# Tag Info

0

Ideas for 2: preallocate res don't use one_res, just a comprehensions

0

Jae Bradley raises a very valid concern: The use of ownerDisjointSet.find() on the node found by owner….getNode(item) prevents the differences in root finding algorithms to have any effect. To compound to the problem, union computation does *not use disjointSetRootFinder, but ownerDisjointSet.find(). From one step back, you - try multiple inheritance ...

2

Logic If you're using Java 8+, in getNode I think you can simplify the logic using Map#computeIfAbsent like this return disjointMapSet.computeIfAbsent(item, () -> new DisjointSetNode<>(item)); Is there a reason not to implement equals / hashcode for the DisjointSetNode classes? Relying on reference equality seems less easier to reason about than ...

1

I'll add another answer, because the previous one was focused on making code readable. string numberAsString = "1640"; if (Int32.TryParse(numberAsString, out int number)) { Console.WriteLine($"Converted '{numberAsString}' to {number}"); } This is ugly. And it is ugly because you are mutating some value inside another function. It ... 0 This statement is concerning to me: To break it down - we are not only getting one value instead of 2 (c# returns boolean and creates int). TryParse does not create an integer. If you tried to compile the following code: static void Main() { int.TryParse("123", out myval); } You will get the following error: error CS0103: The name myval ... 4 None of these seem like a winner. I would do something like: function withParsed(string, success, error) { const number = parseInt(string, 10) if(!isNaN(number)) return success(number) return error(string) } withParsed( '1234', (number) => console.log(This is a number:${number}), (string) => console.log(`String \$...

1

By separating the Country dto class from CountryService / CountryProvider / Countries allows us to address some concerns on the latter one. Some design concerns: The country names and codes are changing fairly rarely that's why storing them only once gives good performance if you want to frequently access them They are not allowed to change (without ...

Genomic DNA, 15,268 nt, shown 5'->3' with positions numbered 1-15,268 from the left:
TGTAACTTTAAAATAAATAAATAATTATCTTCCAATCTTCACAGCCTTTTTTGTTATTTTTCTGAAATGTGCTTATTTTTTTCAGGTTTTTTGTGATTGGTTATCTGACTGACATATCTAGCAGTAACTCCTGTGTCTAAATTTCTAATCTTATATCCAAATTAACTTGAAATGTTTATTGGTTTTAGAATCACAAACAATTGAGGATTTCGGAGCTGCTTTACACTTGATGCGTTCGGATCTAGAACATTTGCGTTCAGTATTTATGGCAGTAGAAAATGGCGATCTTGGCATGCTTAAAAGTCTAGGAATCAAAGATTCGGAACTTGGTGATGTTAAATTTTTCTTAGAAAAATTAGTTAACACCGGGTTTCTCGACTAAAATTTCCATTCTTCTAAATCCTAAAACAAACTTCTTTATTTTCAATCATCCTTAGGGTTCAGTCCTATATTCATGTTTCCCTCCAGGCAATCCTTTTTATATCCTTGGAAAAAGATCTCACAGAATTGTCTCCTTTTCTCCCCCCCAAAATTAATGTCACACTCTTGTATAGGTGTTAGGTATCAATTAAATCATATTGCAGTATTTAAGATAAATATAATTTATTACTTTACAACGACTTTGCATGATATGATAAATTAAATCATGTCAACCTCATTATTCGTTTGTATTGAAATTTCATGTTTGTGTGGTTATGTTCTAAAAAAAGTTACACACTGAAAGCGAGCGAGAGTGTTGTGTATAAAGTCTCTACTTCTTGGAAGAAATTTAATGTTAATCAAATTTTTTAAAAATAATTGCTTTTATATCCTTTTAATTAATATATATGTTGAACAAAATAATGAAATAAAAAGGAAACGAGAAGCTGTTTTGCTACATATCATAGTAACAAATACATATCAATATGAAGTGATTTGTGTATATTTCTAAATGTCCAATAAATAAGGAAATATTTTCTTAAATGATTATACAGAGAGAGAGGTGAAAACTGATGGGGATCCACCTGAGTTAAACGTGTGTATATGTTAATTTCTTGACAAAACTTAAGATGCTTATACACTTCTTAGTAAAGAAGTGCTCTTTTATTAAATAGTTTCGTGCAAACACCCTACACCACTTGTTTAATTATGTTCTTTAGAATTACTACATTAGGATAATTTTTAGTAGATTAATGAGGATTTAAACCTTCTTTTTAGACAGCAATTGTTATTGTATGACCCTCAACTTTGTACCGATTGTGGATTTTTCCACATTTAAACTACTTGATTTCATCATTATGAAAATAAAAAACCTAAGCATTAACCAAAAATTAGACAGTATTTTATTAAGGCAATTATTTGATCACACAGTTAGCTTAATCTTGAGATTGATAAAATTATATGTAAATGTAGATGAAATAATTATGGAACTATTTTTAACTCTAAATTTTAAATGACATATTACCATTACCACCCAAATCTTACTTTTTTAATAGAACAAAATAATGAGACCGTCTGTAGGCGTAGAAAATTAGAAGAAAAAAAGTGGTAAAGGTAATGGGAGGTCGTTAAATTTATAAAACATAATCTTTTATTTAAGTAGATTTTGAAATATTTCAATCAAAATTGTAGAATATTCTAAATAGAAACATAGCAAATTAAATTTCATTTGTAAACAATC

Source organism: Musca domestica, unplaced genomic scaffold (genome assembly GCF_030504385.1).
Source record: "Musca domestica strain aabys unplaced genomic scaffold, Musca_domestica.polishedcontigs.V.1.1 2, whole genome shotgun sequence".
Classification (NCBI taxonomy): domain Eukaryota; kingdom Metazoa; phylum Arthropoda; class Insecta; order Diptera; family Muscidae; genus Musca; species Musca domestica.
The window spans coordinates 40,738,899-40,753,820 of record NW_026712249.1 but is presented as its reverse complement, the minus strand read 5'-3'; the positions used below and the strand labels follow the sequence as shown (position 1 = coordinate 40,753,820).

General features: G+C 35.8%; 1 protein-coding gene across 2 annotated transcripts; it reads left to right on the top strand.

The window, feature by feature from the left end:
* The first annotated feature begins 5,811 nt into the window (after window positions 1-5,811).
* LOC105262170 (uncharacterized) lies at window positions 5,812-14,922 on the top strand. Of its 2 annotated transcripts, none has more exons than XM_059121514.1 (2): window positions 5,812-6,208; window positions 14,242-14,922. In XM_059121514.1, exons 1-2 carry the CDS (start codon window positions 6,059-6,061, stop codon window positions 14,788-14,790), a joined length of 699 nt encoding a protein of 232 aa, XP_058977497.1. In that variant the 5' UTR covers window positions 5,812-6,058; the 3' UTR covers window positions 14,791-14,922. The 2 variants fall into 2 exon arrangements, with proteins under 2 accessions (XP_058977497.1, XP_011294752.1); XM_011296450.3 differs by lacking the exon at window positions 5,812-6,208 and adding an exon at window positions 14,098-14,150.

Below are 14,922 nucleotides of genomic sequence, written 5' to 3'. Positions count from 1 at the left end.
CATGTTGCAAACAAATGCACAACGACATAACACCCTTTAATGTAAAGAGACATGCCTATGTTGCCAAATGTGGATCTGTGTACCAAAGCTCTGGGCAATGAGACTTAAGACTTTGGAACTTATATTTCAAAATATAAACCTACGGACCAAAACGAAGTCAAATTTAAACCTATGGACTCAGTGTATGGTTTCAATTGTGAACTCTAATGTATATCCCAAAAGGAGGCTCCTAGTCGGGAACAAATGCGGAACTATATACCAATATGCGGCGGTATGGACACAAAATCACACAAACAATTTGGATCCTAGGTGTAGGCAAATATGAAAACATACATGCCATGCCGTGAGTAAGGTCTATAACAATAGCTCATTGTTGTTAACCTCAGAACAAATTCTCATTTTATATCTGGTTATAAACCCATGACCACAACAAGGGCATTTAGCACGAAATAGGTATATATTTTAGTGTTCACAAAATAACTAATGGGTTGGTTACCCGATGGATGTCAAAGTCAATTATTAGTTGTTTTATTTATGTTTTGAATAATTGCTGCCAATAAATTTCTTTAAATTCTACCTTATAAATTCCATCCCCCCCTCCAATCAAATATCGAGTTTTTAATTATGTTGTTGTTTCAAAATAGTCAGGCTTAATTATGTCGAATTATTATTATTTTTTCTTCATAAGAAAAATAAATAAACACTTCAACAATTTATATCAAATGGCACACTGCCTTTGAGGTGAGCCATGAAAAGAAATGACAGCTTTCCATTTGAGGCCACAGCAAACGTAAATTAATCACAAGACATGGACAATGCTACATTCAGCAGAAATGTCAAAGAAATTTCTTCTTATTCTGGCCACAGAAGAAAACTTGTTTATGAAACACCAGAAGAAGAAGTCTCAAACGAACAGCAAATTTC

1

The term I would use is Provider as in ICountryProvider, and I would expect it to be provided to the classes that use it via dependency injection. Of course that doesn’t have to be the case, you could create the interface and apply it manually. But I would consider your first example a code smell as it would tie the concept of Country too closely with the ...

2

For both functions, consider lining up the numbers so the tabular nature is easier to read: void fill_color_gcs(xcb_connection_t *c, xcb_window_t w, xcb_screen_t *s, xcb_gcontext_t *col) { col[0] = color_gc(c, w, s, 0, 0, 0 ); col[1] = color_gc(c, w, s, 1, 1, 1 ); col[2] = color_gc(c, w, s, 1, 0, 0 ...

1

I think the way you applied the macro in this case is spot on. My only concern is the mixture of integer and floating-point values. I would recommend replacing it with something like this that also looks a bit neater: void fill_color_gcs(xcb_connection_t * c, xcb_window_t w, xcb_screen_t * s, xcb_gcontext_t * col) { COLOR_GC(0, 0.00, 0.00, 0.00); ...

4

For me it looks like you create some kind of color table here. In the first step I would make the function more flexible by giving the colors as parameter void fill_color_gcs(xcb_connection_t *c, xcb_window_t w, xcb_screen_t *s, xcb_gcontext_t *col, float *colorTable) and then just loop through the table for (int i = 0; i < 16; i++) col[i]...

2

Are you sure you want the non-numeric case to result in None? Pandas more commonly uses NaN. Anyway. You're missing an important test case: what do you want to happen for values with a non-zero post-decimal half? Option 1 is broken because you're just substituting 0 for non-numeric cases. Option 2 is non-vectorized due to the map, and will not catch 123a; so ...

Top 50 recent answers are included